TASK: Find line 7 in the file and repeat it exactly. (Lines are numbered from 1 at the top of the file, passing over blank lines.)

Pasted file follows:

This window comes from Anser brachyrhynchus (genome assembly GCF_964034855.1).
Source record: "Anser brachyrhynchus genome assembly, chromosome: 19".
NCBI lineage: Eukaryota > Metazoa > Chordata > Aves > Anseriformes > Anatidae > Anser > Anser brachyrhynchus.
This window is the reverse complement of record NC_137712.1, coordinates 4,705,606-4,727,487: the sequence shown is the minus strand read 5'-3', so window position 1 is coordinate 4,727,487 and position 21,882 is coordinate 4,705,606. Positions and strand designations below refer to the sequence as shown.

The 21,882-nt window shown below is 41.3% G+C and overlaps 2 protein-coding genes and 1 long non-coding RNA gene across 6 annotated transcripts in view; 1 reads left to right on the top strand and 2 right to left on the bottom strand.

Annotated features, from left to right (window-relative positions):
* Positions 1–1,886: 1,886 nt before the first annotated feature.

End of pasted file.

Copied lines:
* Positions 1–1,886: 1,886 nt before the first annotated feature.